Attachment issues in adoption and foster care
All children who are looked after, whether they are being placed with a permanent foster or adoptive family, will experience some difficulties around attachment: all of them will have suffered the loss and trauma of separation from their birth mother.
The degree to which they will be affected by attachment issues will vary widely. Some children will have a greater degree of resilience, while some may have had some positive parenting experience in the past.
The relationship between the extent of early trauma experienced by the child and the degree of attachment issues is therefore not a simple one, as there can be many influential factors, but it is fair to say the older child with a chaotic early life and multiple placements is very likely to show a greater level of attachment difficulties. However, it is important to remember that even a child relinquished as a baby can display attachment issues, whilst an older child may not.
Recognise the behaviour
Children who have attachment difficulties can express this in a wide range of behaviours and it can sometimes be difficult to recognise that the issue is linked to attachment.These behaviours can be broadly categorised as follows:
- Aggression, oppositional or defiant behaviours (e.g. extreme tantrums, open aggression and defiance, or gratuitous violence)
- Hyperactivity, poor concentration and risk taking
- Lying, stealing and manipulative behaviours
- Compulsive caregiving, compliance and self-reliance (the child looks after him or herself as well as their carer)
- Indiscriminate approaches to adults and children (the child may treat their carer the same as stranger adults, or may appear to show more interest in or affection for unfamiliar adults than their familiar carer)
- Social withdrawal (e.g. rejecting behaviour towards the main carers)
- Sexualised behaviour
- Sleeping problems
- Eating problems
- Wetting and soiling
Acknowledge the problem
When the child who has joined their family starts displaying behaviour which they have difficulties dealing with, many adopters and foster carers can start doubting themselves and their adequacies as the new carers for their child: “Does this child really like me? Am I the wrong choice to parent this child? Will I ever feel close to this child?” Often the children will be behaving in a way designed to test the‘staying powers’ or commitment of their new carers, who are left wondering whether the child really cares for them.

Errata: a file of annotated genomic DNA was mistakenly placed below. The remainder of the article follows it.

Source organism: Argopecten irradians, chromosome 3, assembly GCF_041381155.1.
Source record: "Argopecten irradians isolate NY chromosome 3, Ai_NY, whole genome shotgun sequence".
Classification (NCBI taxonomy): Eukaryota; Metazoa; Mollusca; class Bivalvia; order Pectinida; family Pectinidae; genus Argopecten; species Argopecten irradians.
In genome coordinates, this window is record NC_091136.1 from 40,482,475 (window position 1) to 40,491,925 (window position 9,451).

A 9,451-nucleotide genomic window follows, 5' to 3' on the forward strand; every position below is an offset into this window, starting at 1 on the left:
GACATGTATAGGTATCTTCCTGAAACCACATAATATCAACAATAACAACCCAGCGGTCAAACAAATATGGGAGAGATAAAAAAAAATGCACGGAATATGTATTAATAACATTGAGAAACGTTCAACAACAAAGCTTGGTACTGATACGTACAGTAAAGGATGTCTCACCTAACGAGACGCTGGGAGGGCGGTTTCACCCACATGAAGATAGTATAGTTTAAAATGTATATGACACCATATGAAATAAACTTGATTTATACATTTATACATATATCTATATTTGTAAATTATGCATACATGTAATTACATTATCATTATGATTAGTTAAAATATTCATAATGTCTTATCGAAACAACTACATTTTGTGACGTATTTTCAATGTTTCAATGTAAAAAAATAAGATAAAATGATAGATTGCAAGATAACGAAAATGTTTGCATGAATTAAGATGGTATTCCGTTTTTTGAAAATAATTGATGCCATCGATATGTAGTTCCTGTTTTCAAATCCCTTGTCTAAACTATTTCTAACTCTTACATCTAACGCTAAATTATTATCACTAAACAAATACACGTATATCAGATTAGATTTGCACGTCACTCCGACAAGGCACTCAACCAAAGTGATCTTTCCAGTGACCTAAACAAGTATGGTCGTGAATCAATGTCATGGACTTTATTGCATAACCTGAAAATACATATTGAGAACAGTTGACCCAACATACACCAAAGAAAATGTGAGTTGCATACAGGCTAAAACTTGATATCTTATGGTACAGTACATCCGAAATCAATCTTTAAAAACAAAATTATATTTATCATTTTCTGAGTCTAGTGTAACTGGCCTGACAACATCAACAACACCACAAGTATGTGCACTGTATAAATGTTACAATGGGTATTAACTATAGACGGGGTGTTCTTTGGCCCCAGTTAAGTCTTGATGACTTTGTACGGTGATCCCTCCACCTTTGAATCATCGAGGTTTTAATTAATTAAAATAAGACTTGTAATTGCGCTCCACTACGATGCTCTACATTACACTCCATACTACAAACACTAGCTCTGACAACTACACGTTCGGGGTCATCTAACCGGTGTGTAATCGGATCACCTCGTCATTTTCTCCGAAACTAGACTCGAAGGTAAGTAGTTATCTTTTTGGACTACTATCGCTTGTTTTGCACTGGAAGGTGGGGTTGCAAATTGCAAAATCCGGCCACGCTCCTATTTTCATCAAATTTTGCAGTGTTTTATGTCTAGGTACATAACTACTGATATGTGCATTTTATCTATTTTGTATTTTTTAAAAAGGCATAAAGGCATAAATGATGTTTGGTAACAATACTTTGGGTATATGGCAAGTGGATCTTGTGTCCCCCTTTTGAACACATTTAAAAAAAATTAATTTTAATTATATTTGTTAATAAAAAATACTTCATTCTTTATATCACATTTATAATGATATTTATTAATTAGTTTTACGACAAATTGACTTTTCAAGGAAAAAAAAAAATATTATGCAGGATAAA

Another difficulty may be that some children with attachment difficulties may behave in a completely ‘normal’ and even ‘charming’ way with everyone but their new adoptive or foster parents, leaving the carers very isolated when no-one outside witnesses the more challenging behaviour of their child. Or they may attach to one carer but reject the other, which can create some difficulties within the relationship. It is important for carers to accept that the feelings of frustration or anger they may feel towards their child when he or she displays behaviours linked to attachment issues are normal.
If carers feel something is ‘not quite right’ in the behaviour of their child, it is important that they trust their instincts and seek help and support. Once the problem has been recognised, there is a lot that can be done to make a difference.
You could start by contacting your local authority or the agency who assessed you for support. Under the Adoption and Children Act 2002, the authority where the child came from is responsible for the assessment and provision of adoption support services for three years after the adoption order. After this period, the local authority in which the family lives, if different, is responsible for support.
Increasingly, local authority and voluntary agencies have post adoption support specialists dedicated to providing services to adoptive families. There are many well-established post adoption services for adoptive families throughout the UK including After Adoption.
It can be vital to have support from other carers in similar situations. Organisations such as Adoption UK (helpline 0844 848 7900) and the Fostering Network (information line: 020 7261 1884) are a great resource for positive help and advice, and for sharing stories and ways of coping with attachment difficulties with other families.
Originally published in the Be My Parent newspaper in May 2006.
This article is published with the kind permission of the people involved. You may download it for your own reference but if you wish to use it for any other purpose, please contact Be My Parent for authorisation: Be My Parent, BAAF, Saffron House, 6-10 Kirby Street, London EC1N 8TS. Telephone: 020 7421 2666/5/4.
Last updated: 04 December 07